In 2014, the FDA forced every proton pump inhibitor manufacturer to add a warning to their drugs' label, notifying patients that "acute interstitial nephritis has been observed in patients taking PPIs."

Chronic Kidney Disease & Acute Kidney Injuries

More recent studies have expanded our understanding of the kidney risks.

A study of 10,482 patients from researchers at Johns Hopkins and Yale found that people who take PPI drugs are between 20% and 50% more likely to develop chronic kidney disease (CKD), a gradual deterioration in kidney function.

Acute kidney injuries, a sudden-onset form of kidney failure, may be over twice as common in PPI patients than people who don't take the drugs.

Lawsuits Claim Failure To Warn

Yet no PPI manufacturer even mentions chronic kidney disease or acute kidney injuries (AKD) in drug warning labels. As one plaintiff alleged in his 2017 Nexium lawsuit, "despite clear knowledge that [PPI drugs] cause a significantly increased risk of CKD, AKI and other renal impairment, [drug manufacturers] continue to market and sell Nexium without warning consumers or healthcare providers of the significant risks to the kidney."

Needless to say, AstraZeneca, Procter & Gamble and Takeda Pharmaceuticals categorically deny that they have failed to warn the public of PPI's link to kidney disease.

MDL Consolidation In New Jersey

To date, nearly 700 patients have filed proton pump inhibitor lawsuits of their own, drawing pharmaceutical manufacturers from AstraZeneca to Wyeth Pharmaceuticals into court. The vast majority of these cases are now consolidated in the US District Court of New Jersey. And, importantly, the Multi-District Litigation established in Newark includes lawsuits filed against a variety of manufacturers.

Under the guidance of District Judge Claire C. Cecchi, cases filed over Nexium and Prilosec are joined by claims involving lesser-known PPI products like Dexilant, manufactured by Japanese firm Takeda. Together, plaintiffs will now move through pre-trial proceedings as a group.



Proton Pump Inhibitor Lawsuit News

Laurence Rosen, Esq. - PPI Lawyer
Proton pump inhibitor drugs, used to treat heartburn around the world, may cause severe complications, including kidney disease and esophageal cancer. In our news and breaking updates section, you'll find all the latest developments on PPI medications and their risks.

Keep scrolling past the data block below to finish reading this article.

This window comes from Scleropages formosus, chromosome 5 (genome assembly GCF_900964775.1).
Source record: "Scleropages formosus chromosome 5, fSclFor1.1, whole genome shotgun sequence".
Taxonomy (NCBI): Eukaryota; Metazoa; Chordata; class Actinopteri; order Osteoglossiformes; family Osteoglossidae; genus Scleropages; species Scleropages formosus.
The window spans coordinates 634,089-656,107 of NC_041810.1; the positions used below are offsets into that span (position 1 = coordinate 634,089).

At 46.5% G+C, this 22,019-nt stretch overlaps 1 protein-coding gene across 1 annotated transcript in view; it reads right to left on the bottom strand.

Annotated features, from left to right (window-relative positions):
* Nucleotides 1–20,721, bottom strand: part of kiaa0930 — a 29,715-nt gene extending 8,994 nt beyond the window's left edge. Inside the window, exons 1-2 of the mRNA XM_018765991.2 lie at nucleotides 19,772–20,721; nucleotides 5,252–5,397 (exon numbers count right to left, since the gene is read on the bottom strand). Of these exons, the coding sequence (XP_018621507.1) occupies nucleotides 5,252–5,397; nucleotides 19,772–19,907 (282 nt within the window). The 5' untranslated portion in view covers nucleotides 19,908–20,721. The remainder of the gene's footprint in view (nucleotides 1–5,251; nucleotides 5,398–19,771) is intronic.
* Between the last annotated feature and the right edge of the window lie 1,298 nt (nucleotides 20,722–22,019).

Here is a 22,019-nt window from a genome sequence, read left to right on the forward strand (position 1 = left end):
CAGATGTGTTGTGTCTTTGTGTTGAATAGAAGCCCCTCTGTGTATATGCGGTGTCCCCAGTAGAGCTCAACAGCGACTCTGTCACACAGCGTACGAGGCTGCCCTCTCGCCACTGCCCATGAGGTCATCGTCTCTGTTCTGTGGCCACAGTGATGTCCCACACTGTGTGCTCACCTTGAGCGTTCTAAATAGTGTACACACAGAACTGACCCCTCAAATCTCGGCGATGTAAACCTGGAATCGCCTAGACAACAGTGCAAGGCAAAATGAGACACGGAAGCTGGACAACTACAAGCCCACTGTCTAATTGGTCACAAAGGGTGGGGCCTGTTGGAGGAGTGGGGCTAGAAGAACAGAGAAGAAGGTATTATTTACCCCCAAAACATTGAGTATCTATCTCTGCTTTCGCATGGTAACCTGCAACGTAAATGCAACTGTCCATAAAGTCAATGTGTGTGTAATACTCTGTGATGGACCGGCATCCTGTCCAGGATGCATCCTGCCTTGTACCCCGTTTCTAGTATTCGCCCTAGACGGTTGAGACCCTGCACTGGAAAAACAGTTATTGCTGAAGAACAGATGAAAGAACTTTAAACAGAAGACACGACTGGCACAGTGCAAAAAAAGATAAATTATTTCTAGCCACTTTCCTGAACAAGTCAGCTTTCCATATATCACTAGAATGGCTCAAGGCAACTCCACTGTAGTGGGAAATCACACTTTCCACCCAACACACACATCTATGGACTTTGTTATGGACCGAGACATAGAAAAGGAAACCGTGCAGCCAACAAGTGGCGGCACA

June 29, 2018 - New Study Reports Increase In Gastrointestinal Cancer Risk Among Proton Pump Inhibitor Patients

A group of researchers in Hong Kong say they have found a link between proton pump inhibitor drugs and an increased risk for gastrointestinal cancer. In a paper for the peer-reviewed journal Gut, Dr. K.S. Cheung and co-authors report a 244% rise in the risk for stomach and intestinal cancers among patients who had been prescribed a proton pump inhibitor to help tackle H. pylori, a bacterial infection that attacks intestinal cells. Patients who took an H2-antagonist drug, on the other hand, were observed to have a decreased risk for gastrointestinal cancers, the researchers write. To find more on the research, follow this link.

May 3, 2018 - Researchers Find 25% Increased Risk Of Death In PPI Drug Patients

A team of public health researchers at Washington University in St. Louis have discovered a link between proton pump inhibitors and an increased risk of death. Analyzing patient medical records from the Department of Veterans Affairs, the group found that, compared to people who take H2 blockers, PPI patients may live at a 25% increased risk of death. "The results were clear," says lead author Dr. Ziyad Al-Aly. To learn more about the research, click here.

April 26, 2018 - Proton Pump Inhibitors May Increase Pneumonia Risk In Older Patients, Study Finds

The world's most popular heartburn drugs have been linked to an increased risk for pneumonia in elderly patients, Healio reports. Looking at patients older than 60 years, researchers at the University of Exeter Medical School in England discovered that people who had been taking proton pump inhibitors for at least two years were around 82% more likely to develop pneumonia than their peers. Proton pump inhibitors, known for their ability to reduce the painful symptoms of gastroesophageal reflux disease in short-term courses of treatment, are often prescribed for long-term usage, despite significant risks. To learn more about the research linking proton pump inhibitor drugs, like Nexium and Prevacid, to kidney disease, click here.

March 26, 2018 - Swedish Study Shows Association Between Heartburn Meds & Esophageal Cancer

A new study has found a link between proton pump inhibitors and esophageal cancer. In their research, scientists from Sweden discovered that, among millions of studied patients, people who had been prescribed a proton pump inhibitor were around 250% more likely to develop esophageal cancer. That increased risk skyrocketed to nearly 800% when the researchers considered only PPI patients who took the drugs daily for substantial periods of time. For more on the study, follow this link.